TA protest slams gov't's 'exploitative' foreign worker policies

Demonstrators: With every deportee, employment agencies make another fee.

anti-deportation march 248 88 (photo credit: Ron Friedman)
anti-deportation march 248 88
(photo credit: Ron Friedman)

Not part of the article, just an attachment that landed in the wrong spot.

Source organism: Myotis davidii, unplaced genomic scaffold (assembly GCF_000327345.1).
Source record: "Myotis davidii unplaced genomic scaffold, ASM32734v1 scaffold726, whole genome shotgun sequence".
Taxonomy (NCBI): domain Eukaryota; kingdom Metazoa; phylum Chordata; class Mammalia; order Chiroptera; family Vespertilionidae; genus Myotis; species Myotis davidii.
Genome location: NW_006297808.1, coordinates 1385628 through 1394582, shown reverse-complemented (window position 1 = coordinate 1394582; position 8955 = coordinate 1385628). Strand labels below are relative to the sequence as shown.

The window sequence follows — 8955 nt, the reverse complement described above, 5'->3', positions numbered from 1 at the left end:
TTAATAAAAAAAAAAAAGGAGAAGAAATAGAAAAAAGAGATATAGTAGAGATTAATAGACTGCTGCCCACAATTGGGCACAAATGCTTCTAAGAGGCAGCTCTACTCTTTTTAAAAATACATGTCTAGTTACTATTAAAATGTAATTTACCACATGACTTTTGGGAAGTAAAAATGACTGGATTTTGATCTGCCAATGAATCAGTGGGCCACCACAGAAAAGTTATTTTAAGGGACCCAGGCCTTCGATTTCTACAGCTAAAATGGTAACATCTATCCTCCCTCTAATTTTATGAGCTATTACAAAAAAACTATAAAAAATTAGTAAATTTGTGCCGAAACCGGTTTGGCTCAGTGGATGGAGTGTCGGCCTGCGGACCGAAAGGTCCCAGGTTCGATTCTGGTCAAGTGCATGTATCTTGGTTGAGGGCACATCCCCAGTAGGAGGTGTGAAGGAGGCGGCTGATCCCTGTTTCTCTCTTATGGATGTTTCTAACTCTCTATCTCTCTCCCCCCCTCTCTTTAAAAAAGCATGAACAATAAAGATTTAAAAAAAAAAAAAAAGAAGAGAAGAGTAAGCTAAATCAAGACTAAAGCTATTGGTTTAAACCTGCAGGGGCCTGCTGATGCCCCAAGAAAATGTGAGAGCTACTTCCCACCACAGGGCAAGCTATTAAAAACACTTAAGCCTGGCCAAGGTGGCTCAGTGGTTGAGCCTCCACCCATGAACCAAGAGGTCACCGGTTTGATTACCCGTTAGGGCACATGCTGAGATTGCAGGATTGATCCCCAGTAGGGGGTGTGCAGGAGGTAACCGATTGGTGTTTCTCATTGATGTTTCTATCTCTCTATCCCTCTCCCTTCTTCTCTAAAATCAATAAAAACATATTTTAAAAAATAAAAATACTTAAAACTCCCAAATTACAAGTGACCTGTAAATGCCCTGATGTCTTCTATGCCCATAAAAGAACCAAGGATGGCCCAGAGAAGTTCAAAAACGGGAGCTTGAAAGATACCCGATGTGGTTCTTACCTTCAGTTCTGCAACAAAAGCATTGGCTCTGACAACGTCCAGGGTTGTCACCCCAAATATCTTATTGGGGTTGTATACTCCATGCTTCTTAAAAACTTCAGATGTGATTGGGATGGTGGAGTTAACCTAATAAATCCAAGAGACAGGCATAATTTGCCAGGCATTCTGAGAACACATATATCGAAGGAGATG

Protesters took to the streets of Tel Aviv on Monday to demonstrate against what has been dubbed Israel's "revolving door policy" on migrant workers. The march, organized by Hadash Tel Aviv and No Deportation, drew roughly 60 people who held banners and handed out flyers in front of the offices of some of the country's largest employment agencies on Rothschild Boulevard. "Foreign workers are not slaves!" yelled the protesters toward the empty buildings, which during the day house the financing arms of the businesses that demonstrators have claimed make money off the import of migrant workers. "The employment agencies are the ones that benefit from the government's revolving door policy," said event organizer Noa Levy. "Despite the fact that the law limits them to collecting NIS 3,500 from workers for service fees, these companies charge between $6,000 and $25,000 from every worker they bring in to the country, and rake in 75% of the fee." Levy added that "most of the workers who are illegal lose their status because of the Immigration Authority's policies. People lose their legal status because they quit their jobs, are fired, get pregnant or get married. "The government claims that it is deporting illegal migrants because it wants to free up jobs for Israelis, but at the same time issues thousands of visas for new workers from across the sea," Levy went on. "We demand that the government regulate its policies by forming bilateral agreements with other countries, so that the workers don't have to go through the agencies." No foreign workers attended the protest held in their name. The demonstrators were made up mostly of students and worker's rights advocates. "Of course they're not here," said Dr. Ephraim Davidi, a lecturer at Tel Aviv University. "They're scared that if they're identified as organizers and troublemakers, they'll be deported. Two weeks ago, the Oz Immigration Authority unit raided a demonstration against the deportation of children in Lewinsky Park and arrested 10 people. They know that they're being targeted." The protesters drew blank stares from passersby on the trendy Tel Aviv street. They had trouble getting their message across after the police requested they stop using a megaphone, claiming they were disturbing the peace. "This is an issue that has only started receiving attention in the last couple of weeks," said Levy. "But now, after we've seen that public pressure can influence decision-makers, we are determined to get the message out there." Levy was referring to the government's reversal of two controversial decisions, one on the deportation of children of foreign workers who were born in Israel, and the other on the limitation on asylum-seekers to dwell within set geographic boundaries. "We came out to show solidarity with the foreign workers," said a man who requested that his name be withheld. "We think the policy is ridiculous. They're turning the workers into scapegoats." According to Meir Spiegler from the Interior Ministry's Population Administration, there are currently 133 employment agencies that import foreign workers. During a meeting of the Knesset Committee on Foreign Workers last month, Spiegler said that over the last year, 17 companies had been closed down and 22 were currently under investigation. Employers wanting to hire foreign workers are required to apply for a permit from the Industry, Trade and Labor Ministry. The permits are issued for a specific sector of employment, according to a quota set by the government every year. Foreign nationals who come to work in Israel are issued a B-1 visa, good for 54 months, which allows them to work in a particular sector. The government currently issues visas for work in agriculture, ethnic restaurants and caregiving, as well as for people who are designated as experts or specialists in their specific fields. More than 20,000 people are expected to be deported by the end of the year as part of a government policy to have all migrant workers out of the country by 2013. In 2005 the government expelled 145,000 migrant workers in a campaign similar to the one taking place this summer.